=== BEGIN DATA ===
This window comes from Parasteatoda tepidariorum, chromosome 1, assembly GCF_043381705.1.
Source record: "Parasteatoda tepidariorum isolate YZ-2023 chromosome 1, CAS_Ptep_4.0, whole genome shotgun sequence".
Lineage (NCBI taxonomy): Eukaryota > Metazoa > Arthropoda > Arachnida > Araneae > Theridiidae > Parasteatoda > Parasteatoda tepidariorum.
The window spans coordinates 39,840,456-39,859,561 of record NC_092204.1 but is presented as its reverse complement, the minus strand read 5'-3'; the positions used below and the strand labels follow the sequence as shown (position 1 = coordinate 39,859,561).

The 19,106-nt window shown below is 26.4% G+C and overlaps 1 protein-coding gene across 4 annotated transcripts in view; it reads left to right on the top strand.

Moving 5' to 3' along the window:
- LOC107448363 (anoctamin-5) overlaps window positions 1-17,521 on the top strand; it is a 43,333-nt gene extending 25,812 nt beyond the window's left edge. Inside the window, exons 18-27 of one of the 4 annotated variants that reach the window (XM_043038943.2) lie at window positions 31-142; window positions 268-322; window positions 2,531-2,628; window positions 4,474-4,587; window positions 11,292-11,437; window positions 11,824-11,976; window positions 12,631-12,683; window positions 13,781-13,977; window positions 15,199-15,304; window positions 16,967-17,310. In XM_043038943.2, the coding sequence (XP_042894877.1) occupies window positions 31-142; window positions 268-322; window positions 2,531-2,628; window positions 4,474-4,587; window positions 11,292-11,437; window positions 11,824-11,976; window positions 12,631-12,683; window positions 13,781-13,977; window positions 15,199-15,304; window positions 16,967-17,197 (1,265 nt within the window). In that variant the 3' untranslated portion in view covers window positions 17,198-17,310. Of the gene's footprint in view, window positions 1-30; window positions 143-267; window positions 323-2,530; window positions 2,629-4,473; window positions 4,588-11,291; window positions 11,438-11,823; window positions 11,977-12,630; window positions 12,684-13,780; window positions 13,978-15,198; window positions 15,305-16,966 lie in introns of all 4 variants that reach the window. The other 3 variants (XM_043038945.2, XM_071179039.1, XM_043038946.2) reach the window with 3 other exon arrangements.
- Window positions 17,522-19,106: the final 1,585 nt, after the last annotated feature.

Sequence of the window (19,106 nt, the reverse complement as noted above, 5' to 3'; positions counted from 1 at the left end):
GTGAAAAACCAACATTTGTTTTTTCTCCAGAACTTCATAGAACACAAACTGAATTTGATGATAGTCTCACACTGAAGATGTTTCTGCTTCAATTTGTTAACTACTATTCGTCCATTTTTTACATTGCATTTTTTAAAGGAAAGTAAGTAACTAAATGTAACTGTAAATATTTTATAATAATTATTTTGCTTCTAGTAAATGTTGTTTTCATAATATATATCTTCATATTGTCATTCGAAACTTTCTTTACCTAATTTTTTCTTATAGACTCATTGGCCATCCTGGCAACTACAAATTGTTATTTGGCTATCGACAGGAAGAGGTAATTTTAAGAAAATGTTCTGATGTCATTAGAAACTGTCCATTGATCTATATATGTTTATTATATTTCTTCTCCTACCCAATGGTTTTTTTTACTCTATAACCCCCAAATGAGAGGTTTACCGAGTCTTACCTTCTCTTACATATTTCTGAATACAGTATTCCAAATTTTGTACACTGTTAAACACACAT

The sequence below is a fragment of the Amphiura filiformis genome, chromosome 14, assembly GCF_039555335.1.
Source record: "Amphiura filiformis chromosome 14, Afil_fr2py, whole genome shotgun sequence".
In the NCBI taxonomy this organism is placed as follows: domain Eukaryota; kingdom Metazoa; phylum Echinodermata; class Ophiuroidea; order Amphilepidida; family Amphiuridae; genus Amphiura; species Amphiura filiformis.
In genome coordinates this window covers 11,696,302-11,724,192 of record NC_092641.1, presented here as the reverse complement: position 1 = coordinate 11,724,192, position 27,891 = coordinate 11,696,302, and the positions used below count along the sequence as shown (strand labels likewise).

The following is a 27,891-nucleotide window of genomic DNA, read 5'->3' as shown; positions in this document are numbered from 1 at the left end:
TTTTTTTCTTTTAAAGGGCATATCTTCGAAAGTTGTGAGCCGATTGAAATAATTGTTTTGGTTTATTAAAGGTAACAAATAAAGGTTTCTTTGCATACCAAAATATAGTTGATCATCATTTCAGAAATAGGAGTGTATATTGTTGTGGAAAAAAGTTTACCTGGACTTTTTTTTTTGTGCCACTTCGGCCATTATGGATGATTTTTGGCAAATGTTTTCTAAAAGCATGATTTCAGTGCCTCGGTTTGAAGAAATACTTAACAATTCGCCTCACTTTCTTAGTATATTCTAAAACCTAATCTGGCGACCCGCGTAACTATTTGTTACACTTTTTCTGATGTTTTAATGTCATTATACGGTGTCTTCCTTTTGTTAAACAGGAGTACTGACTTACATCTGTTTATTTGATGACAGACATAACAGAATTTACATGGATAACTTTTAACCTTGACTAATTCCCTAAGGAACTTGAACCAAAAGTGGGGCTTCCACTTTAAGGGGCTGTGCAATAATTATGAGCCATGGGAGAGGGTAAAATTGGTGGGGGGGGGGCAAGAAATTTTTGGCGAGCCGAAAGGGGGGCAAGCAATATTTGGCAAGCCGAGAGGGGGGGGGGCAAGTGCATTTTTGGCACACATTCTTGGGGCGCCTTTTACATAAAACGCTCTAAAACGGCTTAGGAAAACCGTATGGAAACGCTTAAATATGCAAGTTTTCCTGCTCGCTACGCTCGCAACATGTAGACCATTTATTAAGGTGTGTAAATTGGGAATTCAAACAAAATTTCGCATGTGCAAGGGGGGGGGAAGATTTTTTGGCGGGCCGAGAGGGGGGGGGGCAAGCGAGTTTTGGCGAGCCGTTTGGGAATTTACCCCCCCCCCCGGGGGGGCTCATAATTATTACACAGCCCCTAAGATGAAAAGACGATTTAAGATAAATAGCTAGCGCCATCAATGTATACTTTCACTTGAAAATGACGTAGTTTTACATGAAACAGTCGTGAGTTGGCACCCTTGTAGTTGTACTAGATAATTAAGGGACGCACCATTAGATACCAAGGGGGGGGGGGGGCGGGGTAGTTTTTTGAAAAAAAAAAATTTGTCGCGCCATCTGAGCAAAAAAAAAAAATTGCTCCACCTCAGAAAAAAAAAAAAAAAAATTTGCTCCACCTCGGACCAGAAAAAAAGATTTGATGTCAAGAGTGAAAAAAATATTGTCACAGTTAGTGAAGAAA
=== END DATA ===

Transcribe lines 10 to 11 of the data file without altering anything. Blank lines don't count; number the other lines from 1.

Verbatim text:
GTGAAAAACCAACATTTGTTTTTTCTCCAGAACTTCATAGAACACAAACTGAATTTGATGATAGTCTCACACTGAAGATGTTTCTGCTTCAATTTGTTAACTACTATTCGTCCATTTTTTACATTGCATTTTTTAAAGGAAAGTAAGTAACTAAATGTAACTGTAAATATTTTATAATAATTATTTTGCTTCTAGTAAATGTTGTTTTCATAATATATATCTTCATATTGTCATTCGAAACTTTCTTTACCTAATTTTTTCTTATAGACTCATTGGCCATCCTGGCAACTACAAATTGTTATTTGGCTATCGACAGGAAGAGGTAATTTTAAGAAAATGTTCTGATGTCATTAGAAACTGTCCATTGATCTATATATGTTTATTATATTTCTTCTCCTACCCAATGGTTTTTTTTACTCTATAACCCCCAAATGAGAGGTTTACCGAGTCTTACCTTCTCTTACATATTTCTGAATACAGTATTCCAAATTTTGTACACTGTTAAACACACAT

The sequence below is a fragment of the Amphiura filiformis genome, chromosome 14, assembly GCF_039555335.1.